Free Motion Quilting is one of my favorite parts of making a quilt, but that has not always been the case. What helped me overcome my free motion quilting fear was establishing a daily practice, but instead of practicing at my machine every day, I made it a goal to draw or doodle quilting motifs every day. My motto is: if you can draw it, you can quilt it. Let’s take a look at how to put a daily drawing practice into action and what you can learn as you draw to apply to your quilting.
The tools for establishing a daily practice are simple, and here are a few options:
- Use your Quilter’s Planner and your favorite pencil / marker / pen / colored pencil / crayon
- Paper and pencil / marker / pen / colored pencil / crayon
- Dry erase board and dry erase marker
I personally like using scrap paper and a pencil, but feel free to use whatever you are most comfortable with. A few tips to get started:
- When drawing, try to keep your writing hand off of the paper. It might feel a bit shaky keeping your hand elevated, but it will help you move directions more freely.
- When drawing, do not lift your hand / writing device of choice. Try to keep the tip of the writing device of your choice against the paper. If you need to pause, come back to the spot where you left off to begin again.
We are very accustomed to writing from the left to the right. To begin a free motion quilting practice, I suggest starting with linear designs that are meant to fill spaces: think about quilt borders or sashing strips or a jelly roll race quilt. Many quilts come with great pre-defined areas to fill in a linear fashion.
You can use a ruler to draw lines, lined paper, or simply free hand sketch (like I did above) a few horizontal lines. Starting on the left hand side of the paper, see if you can create a continuous design filling the horizontal space moving from left to right. Remember to try to keep your hand elevated and from dragging on the paper as you fill the space.
Note that the best thing for you might be to pick one design and practice it for several days in a row. You don’t have to start by trying all the designs that are shared in this post; the designs here are merely presented to give you ideas to try.
Once you have practiced linear designs and are feeling comfortable, a good follow on practice would be to create variable size linear shapes to fill. Think about curved piecing or the background behind applique: the size of the areas to fill on a quilt can contract and expand. How will you vary the quilting motif to fill the space?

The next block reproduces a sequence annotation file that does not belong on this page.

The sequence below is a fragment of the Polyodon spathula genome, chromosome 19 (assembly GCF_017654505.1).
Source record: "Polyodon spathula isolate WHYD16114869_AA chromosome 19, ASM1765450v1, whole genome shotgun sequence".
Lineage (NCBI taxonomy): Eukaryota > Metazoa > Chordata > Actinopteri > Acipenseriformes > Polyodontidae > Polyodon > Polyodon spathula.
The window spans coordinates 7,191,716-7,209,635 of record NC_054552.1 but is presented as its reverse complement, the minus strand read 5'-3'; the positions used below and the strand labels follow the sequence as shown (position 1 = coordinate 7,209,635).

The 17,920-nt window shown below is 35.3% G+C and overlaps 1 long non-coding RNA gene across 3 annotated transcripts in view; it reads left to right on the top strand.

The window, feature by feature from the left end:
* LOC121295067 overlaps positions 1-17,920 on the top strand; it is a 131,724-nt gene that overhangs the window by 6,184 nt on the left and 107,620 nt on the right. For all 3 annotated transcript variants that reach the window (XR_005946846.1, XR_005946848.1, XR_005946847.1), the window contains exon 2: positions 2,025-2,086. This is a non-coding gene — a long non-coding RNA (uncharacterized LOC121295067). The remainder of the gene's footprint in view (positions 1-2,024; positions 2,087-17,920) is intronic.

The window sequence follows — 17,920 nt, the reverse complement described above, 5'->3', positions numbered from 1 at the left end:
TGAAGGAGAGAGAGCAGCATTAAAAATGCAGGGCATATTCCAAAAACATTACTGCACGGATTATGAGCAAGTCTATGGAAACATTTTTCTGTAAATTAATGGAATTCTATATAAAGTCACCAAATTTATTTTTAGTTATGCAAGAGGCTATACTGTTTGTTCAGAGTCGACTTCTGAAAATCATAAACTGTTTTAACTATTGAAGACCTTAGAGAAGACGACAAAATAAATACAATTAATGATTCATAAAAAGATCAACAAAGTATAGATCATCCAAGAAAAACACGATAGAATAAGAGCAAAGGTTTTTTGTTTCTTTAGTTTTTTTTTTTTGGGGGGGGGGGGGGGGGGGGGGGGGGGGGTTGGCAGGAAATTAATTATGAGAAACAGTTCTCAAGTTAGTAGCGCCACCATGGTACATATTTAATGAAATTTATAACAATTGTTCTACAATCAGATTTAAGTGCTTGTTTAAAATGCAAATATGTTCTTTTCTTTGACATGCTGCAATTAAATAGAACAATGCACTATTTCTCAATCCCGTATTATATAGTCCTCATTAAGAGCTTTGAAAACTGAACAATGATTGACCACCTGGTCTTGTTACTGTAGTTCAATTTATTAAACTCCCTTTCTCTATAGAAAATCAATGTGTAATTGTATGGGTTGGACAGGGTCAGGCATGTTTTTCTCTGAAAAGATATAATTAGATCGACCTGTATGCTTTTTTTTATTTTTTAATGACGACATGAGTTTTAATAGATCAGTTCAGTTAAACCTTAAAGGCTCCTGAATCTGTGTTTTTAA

Speaking of filling space, using a motif to completely fill a page is a great exercise. It helps you think about how you plan to move and how you will deal with backtracking to fill areas as you make progress.
Challenge yourself to start at the bottom of the page or surface you are practicing on. Start in the center. Start in the middle of an edge. Draw quilt blocks and practice filling in shapes of Friendship Star Blocks or Economy Blocks or whatever block you are making.
As you become more comfortable in your daily practice, here are a few things that you can begin to notice that will help as you transition from drawing to free motion quilting:
- Pay attention to the speed that you draw. Each motif will likely move at a slightly different pace. This speed will be important to think about as you coordinate your hand motion and sewing machine speed when you are free motion quilting.
- Which motifs come the most naturally to you to draw? The designs that are the easiest for you to draw are going to be great choices for motifs to use in free motion quilting first.
- How long does it take to fill a page with a quilting motif? This will give you an indication about the relative difference in the amount of thread quilting motifs use. If you ever have a shortage of thread on hand that you want to use, knowing which quilting motifs use less thread might be great knowledge to have!
- How are you sitting and holding your shoulders? Sitting (or standing) in the way that you will sit (or stand) at your machine to quilt will help make the practice translate to quilting more seamless.
- How are you breathing? Are you relaxed? Don’t forget to take breaks to stretch!